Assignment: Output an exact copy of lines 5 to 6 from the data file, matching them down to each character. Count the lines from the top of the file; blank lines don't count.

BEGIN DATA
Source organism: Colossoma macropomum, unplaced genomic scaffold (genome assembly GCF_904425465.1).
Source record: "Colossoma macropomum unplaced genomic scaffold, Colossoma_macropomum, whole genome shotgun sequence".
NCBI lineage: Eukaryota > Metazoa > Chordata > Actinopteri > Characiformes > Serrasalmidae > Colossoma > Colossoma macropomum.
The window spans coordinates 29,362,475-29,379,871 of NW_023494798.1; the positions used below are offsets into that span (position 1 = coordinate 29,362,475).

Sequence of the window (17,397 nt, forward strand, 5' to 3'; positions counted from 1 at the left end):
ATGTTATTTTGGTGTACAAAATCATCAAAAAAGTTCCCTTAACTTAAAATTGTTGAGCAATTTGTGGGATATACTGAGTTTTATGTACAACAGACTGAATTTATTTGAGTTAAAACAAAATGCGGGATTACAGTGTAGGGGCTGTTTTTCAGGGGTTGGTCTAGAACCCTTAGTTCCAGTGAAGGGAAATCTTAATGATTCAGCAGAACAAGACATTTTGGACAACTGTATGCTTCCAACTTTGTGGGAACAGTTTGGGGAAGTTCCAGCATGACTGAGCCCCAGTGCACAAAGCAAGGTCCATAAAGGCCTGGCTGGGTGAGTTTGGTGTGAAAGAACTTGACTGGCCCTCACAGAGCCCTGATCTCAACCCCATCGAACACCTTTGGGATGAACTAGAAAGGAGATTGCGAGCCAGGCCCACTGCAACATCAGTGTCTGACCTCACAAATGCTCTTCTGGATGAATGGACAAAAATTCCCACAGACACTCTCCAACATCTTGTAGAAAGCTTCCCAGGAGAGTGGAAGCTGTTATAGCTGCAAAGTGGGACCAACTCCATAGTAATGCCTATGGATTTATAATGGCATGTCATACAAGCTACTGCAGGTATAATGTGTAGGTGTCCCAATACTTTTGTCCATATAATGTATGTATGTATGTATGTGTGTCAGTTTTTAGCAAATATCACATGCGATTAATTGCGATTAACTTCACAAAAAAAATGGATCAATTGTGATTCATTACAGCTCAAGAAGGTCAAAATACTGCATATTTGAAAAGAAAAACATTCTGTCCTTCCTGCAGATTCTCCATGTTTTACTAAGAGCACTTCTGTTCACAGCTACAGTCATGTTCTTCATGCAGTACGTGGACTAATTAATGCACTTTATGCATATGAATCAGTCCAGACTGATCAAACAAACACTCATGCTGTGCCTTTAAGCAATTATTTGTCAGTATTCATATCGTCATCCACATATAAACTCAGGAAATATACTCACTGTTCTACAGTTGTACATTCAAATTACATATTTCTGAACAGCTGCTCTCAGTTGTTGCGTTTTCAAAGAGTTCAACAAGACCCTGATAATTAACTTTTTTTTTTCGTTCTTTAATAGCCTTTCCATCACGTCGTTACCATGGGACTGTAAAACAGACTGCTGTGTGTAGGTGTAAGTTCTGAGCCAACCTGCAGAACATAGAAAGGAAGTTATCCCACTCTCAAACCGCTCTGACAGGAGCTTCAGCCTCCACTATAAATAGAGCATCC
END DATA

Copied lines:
Sequence of the window (17,397 nt, forward strand, 5' to 3'; positions counted from 1 at the left end):
ATGTTATTTTGGTGTACAAAATCATCAAAAAAGTTCCCTTAACTTAAAATTGTTGAGCAATTTGTGGGATATACTGAGTTTTATGTACAACAGACTGAATTTATTTGAGTTAAAACAAAATGCGGGATTACAGTGTAGGGGCTGTTTTTCAGGGGTTGGTCTAGAACCCTTAGTTCCAGTGAAGGGAAATCTTAATGATTCAGCAGAACAAGACATTTTGGACAACTGTATGCTTCCAACTTTGTGGGAACAGTTTGGGGAAGTTCCAGCATGACTGAGCCCCAGTGCACAAAGCAAGGTCCATAAAGGCCTGGCTGGGTGAGTTTGGTGTGAAAGAACTTGACTGGCCCTCACAGAGCCCTGATCTCAACCCCATCGAACACCTTTGGGATGAACTAGAAAGGAGATTGCGAGCCAGGCCCACTGCAACATCAGTGTCTGACCTCACAAATGCTCTTCTGGATGAATGGACAAAAATTCCCACAGACACTCTCCAACATCTTGTAGAAAGCTTCCCAGGAGAGTGGAAGCTGTTATAGCTGCAAAGTGGGACCAACTCCATAGTAATGCCTATGGATTTATAATGGCATGTCATACAAGCTACTGCAGGTATAATGTGTAGGTGTCCCAATACTTTTGTCCATATAATGTATGTATGTATGTATGTGTGTCAGTTTTTAGCAAATATCACATGCGATTAATTGCGATTAACTTCACAAAAAAAATGGATCAATTGTGATTCATTACAGCTCAAGAAGGTCAAAATACTGCATATTTGAAAAGAAAAACATTCTGTCCTTCCTGCAGATTCTCCATGTTTTACTAAGAGCACTTCTGTTCACAGCTACAGTCATGTTCTTCATGCAGTACGTGGACTAATTAATGCACTTTATGCATATGAATCAGTCCAGACTGATCAAACAAACACTCATGCTGTGCCTTTAAGCAATTATTTGTCAGTATTCATATCGTCATCCACATATAAACTCAGGAAATATACTCACTGTTCTACAGTTGTACATTCAAATTACATATTTCTGAACAGCTGCTCTCAGTTGTTGCGTTTTCAAAGAGTTCAACAAGACCCTGATAATTAACTTTTTTTTTTCGTTCTTTAATAGCCTTTCCATCACGTCGTTACCATGGGACTGTAAAACAGACTGCTGTGTGTAGGTGTAAGTTCTGAGCCAACCTGCAGAACATAGAAAGGAAGTTATCCCACTCTCAAACCGCTCTGACAGGAGCTTCAGCCTCCACTATAAATAGAGCATCC